One of the best ways to improve public health in Maine is for adult smokers to stop smoking. Last week, I testified in front of the Health and Human Services Committee in response to a misguided bill that would prevent them from doing so.

Unfortunately, the bill would ban products that the U.S. Food and Drug Administration has authorized as “appropriate for the protection of public health” or “appropriate to promote the public health” from Maine’s stores shelves, depriving smokers of options to help them leave cigarettes behind – the most harmful form of tobacco use.

The legislation in question, L.D. 1215, seeks to ban the sale of all flavored tobacco products – including smoke-free alternatives that the FDA has comprehensively reviewed, authorized and concluded are better choices for adult smokers compared to cigarettes. The bill’s sponsors say they are doing it to reduce underage vaping.

As the former top scientist at the FDA’s Center for Tobacco Products, I know this is a valid worry. However, it needs to be balanced against the risk that denying adults access to a range of authorized smoke-free alternatives may lead to more people in Maine needlessly continuing to smoke cigarettes.

Thankfully, youth tobacco use is declining across America. In 2019, a new federal law was enacted requiring individuals to be at least 21 years old to buy any tobacco product. Since then, youth cigarette smoking has sunk to a historic low of 1.6%. In fact, all forms of youth tobacco use have gone down. To that point, when I was at the FDA, a youth vaping epidemic was declared in 2018, but the most recent data from the National Youth Tobacco Survey shows that youth vaping has dropped below the 2018 level.

Recently, FDA’s director of the Center for Tobacco Products, Dr. Brian King, acknowledged that there no longer is a youth use epidemic and that “the expectation that we’re going to get to zero – we’ve never seen that with anything – so that’s unrealistic.”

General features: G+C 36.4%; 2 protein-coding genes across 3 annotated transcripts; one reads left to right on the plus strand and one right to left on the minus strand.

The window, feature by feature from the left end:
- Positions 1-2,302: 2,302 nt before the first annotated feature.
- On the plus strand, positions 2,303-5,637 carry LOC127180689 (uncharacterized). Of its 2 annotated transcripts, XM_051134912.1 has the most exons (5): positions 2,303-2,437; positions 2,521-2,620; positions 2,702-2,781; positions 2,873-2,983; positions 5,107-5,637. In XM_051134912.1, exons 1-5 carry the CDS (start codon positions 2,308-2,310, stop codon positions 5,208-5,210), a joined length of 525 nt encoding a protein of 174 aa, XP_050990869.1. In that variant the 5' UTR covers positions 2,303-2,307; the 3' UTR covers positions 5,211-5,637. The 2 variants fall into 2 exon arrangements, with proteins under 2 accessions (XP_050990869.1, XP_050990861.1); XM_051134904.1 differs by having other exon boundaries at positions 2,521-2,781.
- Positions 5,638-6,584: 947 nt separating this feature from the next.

Unfortunately, this progress in deterring youth tobacco use is not being matched by a similar decrease in the number of adult smokers. According to public health data, 21% of Maine adults are cigarette smokers, and there are about 31 million smokers across America.

This data also show that, today, smoking remains the largest cause of preventable deaths in the United States. I know that dramatically reducing smoking rates in the U.S. is going to require a better understanding of the relative risks associated with tobacco and nicotine products. Educating adults who smoke about how smoke-free products are a better choice than continued smoking is critical.

Nicotine products authorized by the FDA have undergone an intensive scientific review. Banning these products simply ignores the robust science that is available.

The fact is that flavors appeal to adults. Millions of adults around the world have stopped smoking by switching to flavored innovative smoke-free products.

Banning flavors in smoke-free products will set Maine back and hurt the very tobacco users that the bill’s sponsors purport to want to help. If Maine legislators want a serious approach to address cigarette smoking, abandoning L.D. 1215 and rethinking how best to address the problem would be a good place to start.

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